Catching Up With: Oakley’s Russ Ortiz and Pat McIlvain

With the current economy, businesses are increasingly looking at diversifying their product lines to balance out their risks. In action sports this definitely makes you a target of "authenticity" haters, people that say you're not core if you branch outside or if you start outside and move in. However, some brands are able to successfully navigate this slippery slope through strategic marketing and keeping their brand image strong wherever it is seen. One company that has done a great job of this is Oakley, a brand that started in action sports more than 30 years ago when it began making motorcycle hand grips and has since diversified into a global optics, apparel, and accessories brand that's killing it in markets as diverse as surf, golf, football, and the military. We caught up with Oakley VP of Global Brand Communications Russ Ortiz to find out more about the companies strategy. We also had the chance to sit down with Pat McIlvain, V.P. of Sports Marketing. Take a look:

You guys have done a good job of remaining core in action sports while branching out into a wide array of sports, which can be a tough proposition. How have you been successful?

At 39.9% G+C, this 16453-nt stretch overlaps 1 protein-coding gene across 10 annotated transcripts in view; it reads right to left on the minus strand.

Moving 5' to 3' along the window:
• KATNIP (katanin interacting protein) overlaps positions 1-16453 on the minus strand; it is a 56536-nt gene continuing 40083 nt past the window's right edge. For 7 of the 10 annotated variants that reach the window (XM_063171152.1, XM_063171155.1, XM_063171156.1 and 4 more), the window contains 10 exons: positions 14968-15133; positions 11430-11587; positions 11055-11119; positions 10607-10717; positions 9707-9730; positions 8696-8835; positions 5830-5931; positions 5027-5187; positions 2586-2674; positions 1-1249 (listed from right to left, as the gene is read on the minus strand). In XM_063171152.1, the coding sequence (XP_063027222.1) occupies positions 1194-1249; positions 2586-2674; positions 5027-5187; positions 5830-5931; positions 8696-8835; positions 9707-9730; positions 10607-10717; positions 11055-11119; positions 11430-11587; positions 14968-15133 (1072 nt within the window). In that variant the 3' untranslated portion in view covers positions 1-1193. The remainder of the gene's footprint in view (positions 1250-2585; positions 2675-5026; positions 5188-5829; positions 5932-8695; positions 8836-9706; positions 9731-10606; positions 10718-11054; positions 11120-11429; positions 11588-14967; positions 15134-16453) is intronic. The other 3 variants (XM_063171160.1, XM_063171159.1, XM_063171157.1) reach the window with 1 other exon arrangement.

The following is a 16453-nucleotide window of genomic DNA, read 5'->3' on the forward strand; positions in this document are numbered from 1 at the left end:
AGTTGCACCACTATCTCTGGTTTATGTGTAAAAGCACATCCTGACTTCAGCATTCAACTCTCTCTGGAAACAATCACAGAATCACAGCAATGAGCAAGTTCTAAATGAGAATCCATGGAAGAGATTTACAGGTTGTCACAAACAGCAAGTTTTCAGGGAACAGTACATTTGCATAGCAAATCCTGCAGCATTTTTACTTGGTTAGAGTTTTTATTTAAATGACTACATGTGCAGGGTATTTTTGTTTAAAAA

VP of Global Brand Communications Russ Ortiz: I think if we were to talk about one overriding concept it's to be real and authentic. That's what it gets down to. The whole concept of micromarketing is really trendy and popular, [but] it's really where Oakley was born and how we grew up. We've always stuck to the endemic things and to be real around each of those markets. For us it's really not about line extensions. That's not the way we look at our business. We look at our business as trying to solve problems for individual athletes. There was no big meeting where we said golf is big, let's go into golf. Designers said we think we can make a better golf shoe or apparel to solve problems. The genesis has been around product, but most importantly we work with the best athletes in those individual fields. We're not coming in and saying we have a skate line or a snow line or a moto line. We work with the best athletes in the world and those communities from a grass roots perspective. Whatever we're in, we're not just writing checks to athletes to be in those categories, we're really working with those athletes. What I've really found as well is that those athletes love working with us. It really goes beyond a paycheck for them. Whatever the sport is, Oakley gives them an advantage, which is the most important thing to them. Obviously it's a business and they know the business is reliant on them for performing well and they feel that Oakley gives them that advantage.

How has your size and growth affected your business and marketing?